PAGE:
More than half of North Dakota's long-term care facilities are not participating in the CDC's Pharmacy Partnership for Long-Term Care Program — a federal program to vaccinate long-term care and assisted living facilities in partnership with CVS and Walgreens. A state law dating back to 1963 requires pharmacies to be owned and operated by pharmacists, which effectively bans chains from operating in the state. Only six CVS pharmacies have been grandfathered in under the law.

"Fifty-eight percent of long-term care facilities are not participating in the program, so [the] vaccine was sent to public health, independent pharmacies or the long-term care itself for immediate vaccination," the health department said.

West Virginia

Doses distributed to state: 160,975
Doses administered: 103,330
Percentage of distributed vaccines administered: 64.19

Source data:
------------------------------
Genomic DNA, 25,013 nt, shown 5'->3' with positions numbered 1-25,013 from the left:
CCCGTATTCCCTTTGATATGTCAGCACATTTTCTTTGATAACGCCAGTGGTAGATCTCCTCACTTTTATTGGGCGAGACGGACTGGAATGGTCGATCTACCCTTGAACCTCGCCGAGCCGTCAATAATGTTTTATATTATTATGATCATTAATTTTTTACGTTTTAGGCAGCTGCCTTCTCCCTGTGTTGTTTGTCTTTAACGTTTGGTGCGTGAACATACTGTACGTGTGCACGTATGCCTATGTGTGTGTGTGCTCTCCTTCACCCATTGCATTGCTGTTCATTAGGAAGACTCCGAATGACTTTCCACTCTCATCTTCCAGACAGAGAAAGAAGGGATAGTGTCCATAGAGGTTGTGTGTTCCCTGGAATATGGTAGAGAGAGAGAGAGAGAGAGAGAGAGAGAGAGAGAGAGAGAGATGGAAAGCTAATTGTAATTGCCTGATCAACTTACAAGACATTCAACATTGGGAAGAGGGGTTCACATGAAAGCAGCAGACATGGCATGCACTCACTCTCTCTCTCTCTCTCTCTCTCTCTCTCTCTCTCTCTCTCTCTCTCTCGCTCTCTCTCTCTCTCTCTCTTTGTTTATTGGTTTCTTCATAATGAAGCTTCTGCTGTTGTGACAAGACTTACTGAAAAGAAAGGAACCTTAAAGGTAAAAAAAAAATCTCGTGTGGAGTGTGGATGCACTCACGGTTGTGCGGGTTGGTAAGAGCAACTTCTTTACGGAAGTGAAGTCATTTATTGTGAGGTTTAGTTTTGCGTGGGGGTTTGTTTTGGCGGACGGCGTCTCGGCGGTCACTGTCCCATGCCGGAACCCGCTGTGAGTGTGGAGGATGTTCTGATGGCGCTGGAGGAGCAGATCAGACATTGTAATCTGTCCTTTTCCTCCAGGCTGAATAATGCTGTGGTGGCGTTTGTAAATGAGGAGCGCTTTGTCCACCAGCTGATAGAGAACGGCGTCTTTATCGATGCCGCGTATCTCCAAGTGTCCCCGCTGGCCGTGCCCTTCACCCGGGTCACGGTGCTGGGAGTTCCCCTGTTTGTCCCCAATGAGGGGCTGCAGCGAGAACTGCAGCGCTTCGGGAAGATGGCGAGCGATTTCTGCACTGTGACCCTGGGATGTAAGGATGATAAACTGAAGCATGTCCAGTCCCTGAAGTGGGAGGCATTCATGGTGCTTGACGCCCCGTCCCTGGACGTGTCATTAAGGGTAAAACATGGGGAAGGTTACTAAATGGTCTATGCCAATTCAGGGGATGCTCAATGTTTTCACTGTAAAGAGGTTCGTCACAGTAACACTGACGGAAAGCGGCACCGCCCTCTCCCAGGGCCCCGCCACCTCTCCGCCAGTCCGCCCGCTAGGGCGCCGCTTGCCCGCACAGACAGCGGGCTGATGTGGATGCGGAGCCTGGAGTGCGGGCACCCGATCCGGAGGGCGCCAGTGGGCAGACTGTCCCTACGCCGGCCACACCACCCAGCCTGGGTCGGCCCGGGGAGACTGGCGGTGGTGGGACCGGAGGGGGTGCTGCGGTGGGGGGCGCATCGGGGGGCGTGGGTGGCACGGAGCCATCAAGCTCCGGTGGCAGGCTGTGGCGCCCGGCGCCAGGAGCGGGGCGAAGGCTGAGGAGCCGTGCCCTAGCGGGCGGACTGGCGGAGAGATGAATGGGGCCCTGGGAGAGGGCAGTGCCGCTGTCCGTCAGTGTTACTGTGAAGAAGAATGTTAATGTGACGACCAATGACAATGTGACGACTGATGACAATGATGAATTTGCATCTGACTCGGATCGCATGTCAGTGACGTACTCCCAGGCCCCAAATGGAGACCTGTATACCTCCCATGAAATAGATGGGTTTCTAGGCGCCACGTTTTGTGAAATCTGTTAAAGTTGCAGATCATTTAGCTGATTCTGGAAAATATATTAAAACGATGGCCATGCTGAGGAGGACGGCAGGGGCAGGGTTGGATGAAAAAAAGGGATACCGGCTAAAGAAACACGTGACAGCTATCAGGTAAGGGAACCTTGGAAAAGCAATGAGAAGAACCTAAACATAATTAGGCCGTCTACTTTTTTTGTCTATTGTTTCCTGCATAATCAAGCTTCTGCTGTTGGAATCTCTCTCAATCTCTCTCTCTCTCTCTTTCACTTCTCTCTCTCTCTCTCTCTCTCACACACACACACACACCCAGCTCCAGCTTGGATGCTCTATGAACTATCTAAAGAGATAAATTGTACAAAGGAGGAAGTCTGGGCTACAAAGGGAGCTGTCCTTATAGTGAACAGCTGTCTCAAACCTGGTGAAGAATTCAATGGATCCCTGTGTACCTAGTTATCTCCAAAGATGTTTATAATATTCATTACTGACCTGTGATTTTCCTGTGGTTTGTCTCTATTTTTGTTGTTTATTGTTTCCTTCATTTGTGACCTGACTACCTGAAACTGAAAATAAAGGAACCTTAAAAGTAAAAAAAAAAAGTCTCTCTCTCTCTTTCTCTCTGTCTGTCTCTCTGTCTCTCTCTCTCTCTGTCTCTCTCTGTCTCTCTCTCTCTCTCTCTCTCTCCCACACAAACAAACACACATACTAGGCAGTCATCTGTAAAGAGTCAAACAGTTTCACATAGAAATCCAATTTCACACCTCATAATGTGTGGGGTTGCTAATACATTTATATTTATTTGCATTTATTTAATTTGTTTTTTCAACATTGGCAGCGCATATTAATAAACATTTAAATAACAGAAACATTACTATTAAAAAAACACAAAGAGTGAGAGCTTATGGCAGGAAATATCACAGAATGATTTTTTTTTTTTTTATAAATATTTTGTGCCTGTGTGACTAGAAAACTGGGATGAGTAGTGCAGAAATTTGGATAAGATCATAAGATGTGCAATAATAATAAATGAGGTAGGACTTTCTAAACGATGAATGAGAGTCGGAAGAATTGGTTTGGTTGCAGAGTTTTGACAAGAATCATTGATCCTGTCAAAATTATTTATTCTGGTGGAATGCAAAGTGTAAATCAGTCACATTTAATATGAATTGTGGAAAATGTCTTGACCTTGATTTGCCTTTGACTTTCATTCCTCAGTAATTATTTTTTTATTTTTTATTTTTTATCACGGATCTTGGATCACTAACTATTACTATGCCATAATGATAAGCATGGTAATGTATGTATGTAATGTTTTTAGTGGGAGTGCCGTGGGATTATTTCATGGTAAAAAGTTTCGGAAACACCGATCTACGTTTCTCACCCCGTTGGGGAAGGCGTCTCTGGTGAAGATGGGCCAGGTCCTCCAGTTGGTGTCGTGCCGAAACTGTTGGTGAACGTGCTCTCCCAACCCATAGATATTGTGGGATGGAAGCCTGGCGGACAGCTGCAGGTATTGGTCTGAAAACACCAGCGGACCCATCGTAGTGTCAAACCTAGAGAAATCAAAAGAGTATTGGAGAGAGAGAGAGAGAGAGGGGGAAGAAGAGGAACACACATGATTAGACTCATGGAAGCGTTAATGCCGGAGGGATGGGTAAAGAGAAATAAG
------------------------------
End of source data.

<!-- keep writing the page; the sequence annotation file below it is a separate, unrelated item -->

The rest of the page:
In the race to quickly administer COVID-19 vaccines, West Virginia is outpacing many other states, reports NPR. The state has successfully given vaccines to health workers and has finished administering the first doses at all of its long-term care facilities. It is currently focusing on vaccinating individuals age 80 and older and teachers age 50 and older.

West Virginia followed federal recommendations for vaccine prioritization, except it added people over 80 to the first priority group alongside healthcare workers and nursing home residents and staff, according to KFF.

The state's vaccination success can be attributed to numerous factors. While all 49 other states are part of a federal program partnering with CVS and Walgreens to vaccinate long-term care and assisted living facilities, West Virginia chose to deliver its vaccine supply to 250 pharmacies statewide, most of which are small, independent stores. Those pharmacies already had data for many patients, making it easier to schedule vaccination appointments earlier, secure consent forms and match doses to eligible patients — efforts that are confounding the vaccine rollout in many other states.